Why Shakespeare’s Plays Matter: Shakespeare For Freedom by Ewan Fernie
Shakespeare For Freedom is a book – yet another – proclaiming to say why Shakespeare matters, why his plays still matter today. In this case, the lens through which Shakespeare’s relevance is viewed is ‘freedom’, a concept which Fernie opens up to mean personal freedom and freedom of identity. Though the title sounds like a kind of political call, Fernie’s book looks at freedom as more of an affirmation of life than a political or societal concept. Different chapters look at historical examples of the connection between Shakespeare’s works and freedom, examine Romeo and Juliet in light of freedom, and construct critical and historical narratives about Shakespeare, freedom, and identity.
Fernie’s introduction makes the salient point that after numerous cultural celebrations of Shakespeare in the past five years – with the Olympic opening ceremony and different anniversaries – it is important to restate why he matters, particularly to non-academics. He positions the book as coming after Jonathan Bate’s The Genius of Shakespeare in this regard, though Fernie’s book has less of an approachable feel, with a chapter on Hegel’s writing and a general assumption that anyone reading is already sold on Shakespeare mattering a lot. Despite this, Fernie raises interesting points about freedom, including the distinction between freedom to be who you are and freedom to be different, which he then uses to interrogate Romeo and Juliet through the title characters and through Mercutio. His argument that Ganymede in As You Like It should be mourned as a ‘death’ that is a loss of freedom shows this focus on identity and opens up fascinating potential.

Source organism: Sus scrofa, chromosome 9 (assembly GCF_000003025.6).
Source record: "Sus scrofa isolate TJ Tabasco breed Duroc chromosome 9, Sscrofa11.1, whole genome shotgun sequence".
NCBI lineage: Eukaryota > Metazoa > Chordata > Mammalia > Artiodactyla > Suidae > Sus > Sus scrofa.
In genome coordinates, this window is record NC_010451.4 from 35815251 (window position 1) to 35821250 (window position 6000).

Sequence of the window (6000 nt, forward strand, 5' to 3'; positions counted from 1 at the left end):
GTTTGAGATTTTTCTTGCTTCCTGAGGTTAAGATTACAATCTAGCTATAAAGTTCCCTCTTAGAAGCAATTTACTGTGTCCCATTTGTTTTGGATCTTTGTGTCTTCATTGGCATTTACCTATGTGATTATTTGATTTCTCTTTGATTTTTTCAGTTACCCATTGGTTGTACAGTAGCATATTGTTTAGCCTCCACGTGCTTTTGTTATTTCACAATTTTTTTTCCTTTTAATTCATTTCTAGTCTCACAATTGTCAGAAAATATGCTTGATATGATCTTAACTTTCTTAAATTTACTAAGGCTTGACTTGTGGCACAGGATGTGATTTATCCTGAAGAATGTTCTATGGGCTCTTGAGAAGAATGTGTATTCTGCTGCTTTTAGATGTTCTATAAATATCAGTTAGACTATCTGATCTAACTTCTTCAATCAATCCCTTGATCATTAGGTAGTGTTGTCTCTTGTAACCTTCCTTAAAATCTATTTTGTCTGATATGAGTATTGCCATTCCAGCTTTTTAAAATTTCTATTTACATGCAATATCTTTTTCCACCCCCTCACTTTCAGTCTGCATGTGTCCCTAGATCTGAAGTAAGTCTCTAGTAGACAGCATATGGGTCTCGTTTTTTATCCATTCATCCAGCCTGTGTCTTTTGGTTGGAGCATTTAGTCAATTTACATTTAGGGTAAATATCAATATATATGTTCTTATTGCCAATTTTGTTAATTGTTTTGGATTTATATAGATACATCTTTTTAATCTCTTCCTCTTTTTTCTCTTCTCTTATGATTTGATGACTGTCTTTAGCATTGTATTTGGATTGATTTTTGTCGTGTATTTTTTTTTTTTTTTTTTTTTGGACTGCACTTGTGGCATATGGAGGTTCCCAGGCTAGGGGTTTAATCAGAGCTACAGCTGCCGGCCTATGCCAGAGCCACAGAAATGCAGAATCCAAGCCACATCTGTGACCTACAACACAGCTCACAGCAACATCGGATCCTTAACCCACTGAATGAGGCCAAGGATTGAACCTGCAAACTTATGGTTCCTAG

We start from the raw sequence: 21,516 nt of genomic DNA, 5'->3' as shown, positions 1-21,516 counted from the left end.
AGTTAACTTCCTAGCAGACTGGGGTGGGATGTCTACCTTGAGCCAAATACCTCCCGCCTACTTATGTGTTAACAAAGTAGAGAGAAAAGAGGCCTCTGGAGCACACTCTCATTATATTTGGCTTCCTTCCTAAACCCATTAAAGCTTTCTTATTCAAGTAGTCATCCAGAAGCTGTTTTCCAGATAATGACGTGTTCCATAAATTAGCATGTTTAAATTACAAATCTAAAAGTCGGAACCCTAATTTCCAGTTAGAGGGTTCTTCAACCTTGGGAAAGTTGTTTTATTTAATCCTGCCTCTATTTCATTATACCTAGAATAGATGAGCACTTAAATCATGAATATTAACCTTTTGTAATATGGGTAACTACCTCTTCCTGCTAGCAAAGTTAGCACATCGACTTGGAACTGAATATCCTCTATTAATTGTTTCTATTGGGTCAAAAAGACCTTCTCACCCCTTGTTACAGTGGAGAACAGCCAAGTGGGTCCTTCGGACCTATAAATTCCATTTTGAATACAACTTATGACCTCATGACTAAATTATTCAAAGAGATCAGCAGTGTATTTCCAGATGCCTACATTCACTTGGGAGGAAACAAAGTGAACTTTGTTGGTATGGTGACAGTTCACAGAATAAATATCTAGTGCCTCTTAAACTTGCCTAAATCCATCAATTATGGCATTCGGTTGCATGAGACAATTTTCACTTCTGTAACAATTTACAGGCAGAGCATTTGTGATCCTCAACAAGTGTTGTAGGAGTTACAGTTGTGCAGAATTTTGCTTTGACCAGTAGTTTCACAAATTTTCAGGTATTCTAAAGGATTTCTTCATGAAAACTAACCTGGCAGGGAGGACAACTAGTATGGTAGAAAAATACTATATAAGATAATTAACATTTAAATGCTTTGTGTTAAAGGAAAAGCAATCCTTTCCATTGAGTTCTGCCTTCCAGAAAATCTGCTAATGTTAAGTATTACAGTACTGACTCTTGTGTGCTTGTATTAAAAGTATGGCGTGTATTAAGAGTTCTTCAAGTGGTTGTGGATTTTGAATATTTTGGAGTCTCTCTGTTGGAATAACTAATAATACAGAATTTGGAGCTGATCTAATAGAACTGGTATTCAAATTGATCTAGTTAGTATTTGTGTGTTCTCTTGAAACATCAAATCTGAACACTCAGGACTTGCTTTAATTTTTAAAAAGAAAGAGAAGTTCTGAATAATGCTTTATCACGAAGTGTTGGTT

Most of the questions raised in Shakespeare For Freedom seem to be answered with ‘freedom’, it being the reason to read Shakespeare and the reason to continue doing Shakespearean criticism. Thankfully a later chapter provides an opposing point, highlighting examples including Lincoln’s assassination and Tolstoy’s attack on Shakespeare to show that freedom and Shakespeare are not always straightforward. This leads well into the concluding point that we should learn freedom from Shakespeare, not a simple kind of freedom but an ambiguous one.
Fernie emphasises politics and personal identity at different points, suggesting that this Shakespearean idea of freedom is varied and therefore easily adaptable to different situations, as his variety of examples show. Ultimately, these examples are not groundbreaking, but Shakespeare For Freedom provides a varied look at historical events and critical arguments that shape this concept of freedom. Ferne certainly makes the case for Shakespeare’s plays as inviting everyone to look at their own personal and political freedom, though it may feel like a naive concept at times.